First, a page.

During the first weeks and months after Fort Sumter fell, patriotism led many Maine men to join the Army. They flocked to where aspiring officers-to-be recruited men to round out a company (typically 100 men) and signed their names with little thought as to the fate that awaited them.
In Patten, 18-year-old Ira B. Gardiner chafed when “a large part of our militia company went to the front as Company B, 8th Regiment Maine Volunteers” in July 1861. He was an only son; military authorities evidently decided that such a young man, no matter his soldierly aspiration, would “not [be] allowed to go with them.”
Gardiner got his wish late that year when, “after my presence at home became to my parents so uncomfortable,” his mom and dad “consented for me to enlist.” He joined the 14th Maine Infantry and later lost an arm during a Virginia battle.
That spring, 21-year-old John S. French was a carpenter from Albion who had found work in Lewiston. He enlisted as a private in Co. E, 5th Maine Infantry Regiment, on April 27 and left for the war on June 24.
On April 30, French explained his reasons for enlisting in a letter addressed to “Dear Parents, Brothers & Sisters” in Albion.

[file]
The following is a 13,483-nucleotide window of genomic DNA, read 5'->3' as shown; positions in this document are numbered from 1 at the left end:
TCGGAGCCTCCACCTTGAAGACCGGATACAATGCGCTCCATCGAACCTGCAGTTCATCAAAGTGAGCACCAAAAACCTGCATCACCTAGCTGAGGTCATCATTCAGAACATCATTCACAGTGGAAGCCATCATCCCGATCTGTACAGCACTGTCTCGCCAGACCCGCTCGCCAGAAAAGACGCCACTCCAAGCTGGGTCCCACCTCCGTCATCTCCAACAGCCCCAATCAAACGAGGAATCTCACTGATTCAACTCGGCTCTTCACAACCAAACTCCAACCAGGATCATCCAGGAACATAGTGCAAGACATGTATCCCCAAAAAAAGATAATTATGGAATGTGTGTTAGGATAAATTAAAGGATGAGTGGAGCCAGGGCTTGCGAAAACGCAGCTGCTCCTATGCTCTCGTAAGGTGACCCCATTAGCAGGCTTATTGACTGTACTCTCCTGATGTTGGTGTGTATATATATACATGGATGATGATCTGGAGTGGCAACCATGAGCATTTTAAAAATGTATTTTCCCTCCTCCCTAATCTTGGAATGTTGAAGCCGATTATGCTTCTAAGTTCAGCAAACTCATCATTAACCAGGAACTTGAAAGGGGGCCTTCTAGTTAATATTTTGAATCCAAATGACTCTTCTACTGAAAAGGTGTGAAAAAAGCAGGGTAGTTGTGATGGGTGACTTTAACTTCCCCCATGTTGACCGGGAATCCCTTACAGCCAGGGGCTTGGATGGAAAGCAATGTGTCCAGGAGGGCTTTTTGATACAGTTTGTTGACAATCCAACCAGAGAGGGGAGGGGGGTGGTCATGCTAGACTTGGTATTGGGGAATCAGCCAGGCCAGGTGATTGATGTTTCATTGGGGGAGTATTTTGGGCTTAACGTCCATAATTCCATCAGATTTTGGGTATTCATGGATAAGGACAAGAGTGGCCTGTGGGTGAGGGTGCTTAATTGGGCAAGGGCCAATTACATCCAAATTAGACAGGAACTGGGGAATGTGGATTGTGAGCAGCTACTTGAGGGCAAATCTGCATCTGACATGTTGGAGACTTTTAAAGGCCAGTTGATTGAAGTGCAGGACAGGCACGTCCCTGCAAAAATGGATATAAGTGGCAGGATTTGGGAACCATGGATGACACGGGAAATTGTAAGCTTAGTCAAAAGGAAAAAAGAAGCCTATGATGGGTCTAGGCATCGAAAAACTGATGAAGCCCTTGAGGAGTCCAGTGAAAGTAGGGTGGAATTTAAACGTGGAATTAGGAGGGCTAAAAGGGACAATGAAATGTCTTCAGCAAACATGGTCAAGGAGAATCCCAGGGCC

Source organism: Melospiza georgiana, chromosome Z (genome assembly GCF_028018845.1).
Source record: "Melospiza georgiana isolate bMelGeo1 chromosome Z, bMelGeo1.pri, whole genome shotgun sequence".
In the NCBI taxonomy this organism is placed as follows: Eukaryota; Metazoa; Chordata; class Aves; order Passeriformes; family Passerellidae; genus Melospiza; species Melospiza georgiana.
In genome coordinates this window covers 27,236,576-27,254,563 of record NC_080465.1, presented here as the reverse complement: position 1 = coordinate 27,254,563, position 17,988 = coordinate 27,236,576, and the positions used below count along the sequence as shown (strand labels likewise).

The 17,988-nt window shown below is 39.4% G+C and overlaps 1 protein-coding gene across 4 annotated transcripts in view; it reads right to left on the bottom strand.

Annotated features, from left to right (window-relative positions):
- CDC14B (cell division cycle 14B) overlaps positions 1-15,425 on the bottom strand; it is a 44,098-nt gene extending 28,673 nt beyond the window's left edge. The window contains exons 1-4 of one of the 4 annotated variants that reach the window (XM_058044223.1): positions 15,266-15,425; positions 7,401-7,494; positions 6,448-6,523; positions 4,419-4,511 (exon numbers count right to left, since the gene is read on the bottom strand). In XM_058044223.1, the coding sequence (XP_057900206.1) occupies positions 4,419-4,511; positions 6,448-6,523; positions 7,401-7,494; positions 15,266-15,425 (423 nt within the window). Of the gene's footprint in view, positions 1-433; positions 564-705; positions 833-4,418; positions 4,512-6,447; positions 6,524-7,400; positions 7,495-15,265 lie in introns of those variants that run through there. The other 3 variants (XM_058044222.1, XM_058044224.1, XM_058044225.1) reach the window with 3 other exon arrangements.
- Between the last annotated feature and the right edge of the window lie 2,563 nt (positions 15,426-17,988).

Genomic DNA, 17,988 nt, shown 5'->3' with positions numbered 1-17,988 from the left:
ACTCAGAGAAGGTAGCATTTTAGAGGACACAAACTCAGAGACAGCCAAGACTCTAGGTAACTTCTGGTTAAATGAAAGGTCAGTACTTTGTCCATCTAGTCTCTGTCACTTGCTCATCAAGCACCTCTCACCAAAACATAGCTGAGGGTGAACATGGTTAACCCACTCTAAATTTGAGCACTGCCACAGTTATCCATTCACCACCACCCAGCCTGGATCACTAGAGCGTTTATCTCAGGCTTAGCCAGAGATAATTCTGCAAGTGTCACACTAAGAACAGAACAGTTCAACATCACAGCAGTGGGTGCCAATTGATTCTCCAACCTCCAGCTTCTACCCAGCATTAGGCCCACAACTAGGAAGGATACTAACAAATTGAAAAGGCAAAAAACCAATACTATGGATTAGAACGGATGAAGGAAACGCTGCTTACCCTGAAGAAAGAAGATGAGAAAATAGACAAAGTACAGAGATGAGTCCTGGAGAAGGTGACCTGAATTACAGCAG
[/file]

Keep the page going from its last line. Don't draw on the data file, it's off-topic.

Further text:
“Perhaps you will condemn my actions, but I feel that I am but doing my duty to my country. I have enlisted and when you get this letter I shall probaly (sic) be in Fort Preble at Portland. think not that this is a hasty step, for it is not so,” he wrote.
“I did not act in a moment of excitement but concidered (sic) it calmly. I wanted to go with the first companies but thought I would wait and concider (sic) so that no chance for regret should remain,” French wrote.
“I at my being in a hurry last Friday two companies left this town and immedeatly (sic) another company began to form and is now more than full numbering 75 members We drill three times every day and are expecting orders to go to Portland,” he told his family.
“We may stay at Portland all summer but I hope not for I have made up my mind to fight and if I have a chance to I shall do it now you but don’t think that I am reckless or excited for I am as calm and have been ever so since I enlisted as I ever was in my life but somebody must go but I don’t know of any body who can go better than I,” French wrote, finally coming up for grammatical air.
“I shall endeavor to do my duty and if I am unfortunate why so mite (sic) it be the cause is just, and if my humble life can help drive out those traitors from the soil it may freely go,” he wrote.
“I should not have hesitated in the first place if I had been alone but the thoughts that it might cause you sorrow held me back, but the strong desire in my bosom grew stronger and at last I thought I must go and go I did and I wouldn’t back out now on no terms,” French told his relatives.
So he had given serious thought about serving his country, which he would ably do for the next 30 months. A capable soldier, French was later promoted to lieutenant.
He was shot and killed as the 5th Maine conducted a nighttime attack against Confederates entrench at Rappahannock Station, Va. on Nov. 7, 1863. The young patriot never saw his family again after leaving for the war.